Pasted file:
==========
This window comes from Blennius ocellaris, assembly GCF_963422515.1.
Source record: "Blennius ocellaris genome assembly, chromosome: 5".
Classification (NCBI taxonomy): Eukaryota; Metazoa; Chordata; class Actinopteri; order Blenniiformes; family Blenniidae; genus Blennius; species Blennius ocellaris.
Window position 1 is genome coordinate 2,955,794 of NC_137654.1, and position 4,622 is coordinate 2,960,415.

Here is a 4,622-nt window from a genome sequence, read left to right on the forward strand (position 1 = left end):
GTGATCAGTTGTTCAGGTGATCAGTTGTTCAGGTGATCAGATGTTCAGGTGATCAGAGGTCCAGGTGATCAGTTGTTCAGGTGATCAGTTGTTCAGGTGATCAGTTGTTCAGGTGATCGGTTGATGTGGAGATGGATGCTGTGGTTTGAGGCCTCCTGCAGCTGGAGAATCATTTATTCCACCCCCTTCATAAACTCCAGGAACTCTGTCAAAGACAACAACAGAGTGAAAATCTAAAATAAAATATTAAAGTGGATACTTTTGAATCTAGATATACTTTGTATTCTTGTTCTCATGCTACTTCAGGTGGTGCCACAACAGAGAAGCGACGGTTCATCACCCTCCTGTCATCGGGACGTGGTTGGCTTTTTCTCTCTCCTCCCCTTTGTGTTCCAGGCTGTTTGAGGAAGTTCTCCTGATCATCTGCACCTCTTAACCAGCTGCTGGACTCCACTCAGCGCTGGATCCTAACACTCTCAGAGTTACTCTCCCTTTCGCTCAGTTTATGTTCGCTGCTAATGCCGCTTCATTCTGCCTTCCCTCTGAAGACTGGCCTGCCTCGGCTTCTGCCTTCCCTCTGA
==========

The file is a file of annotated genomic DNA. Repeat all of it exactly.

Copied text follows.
This window comes from Blennius ocellaris, assembly GCF_963422515.1.
Source record: "Blennius ocellaris genome assembly, chromosome: 5".
Classification (NCBI taxonomy): Eukaryota; Metazoa; Chordata; class Actinopteri; order Blenniiformes; family Blenniidae; genus Blennius; species Blennius ocellaris.
Window position 1 is genome coordinate 2,955,794 of NC_137654.1, and position 4,622 is coordinate 2,960,415.

Here is a 4,622-nt window from a genome sequence, read left to right on the forward strand (position 1 = left end):
GTGATCAGTTGTTCAGGTGATCAGTTGTTCAGGTGATCAGATGTTCAGGTGATCAGAGGTCCAGGTGATCAGTTGTTCAGGTGATCAGTTGTTCAGGTGATCAGTTGTTCAGGTGATCGGTTGATGTGGAGATGGATGCTGTGGTTTGAGGCCTCCTGCAGCTGGAGAATCATTTATTCCACCCCCTTCATAAACTCCAGGAACTCTGTCAAAGACAACAACAGAGTGAAAATCTAAAATAAAATATTAAAGTGGATACTTTTGAATCTAGATATACTTTGTATTCTTGTTCTCATGCTACTTCAGGTGGTGCCACAACAGAGAAGCGACGGTTCATCACCCTCCTGTCATCGGGACGTGGTTGGCTTTTTCTCTCTCCTCCCCTTTGTGTTCCAGGCTGTTTGAGGAAGTTCTCCTGATCATCTGCACCTCTTAACCAGCTGCTGGACTCCACTCAGCGCTGGATCCTAACACTCTCAGAGTTACTCTCCCTTTCGCTCAGTTTATGTTCGCTGCTAATGCCGCTTCATTCTGCCTTCCCTCTGAAGACTGGCCTGCCTCGGCTTCTGCCTTCCCTCTGA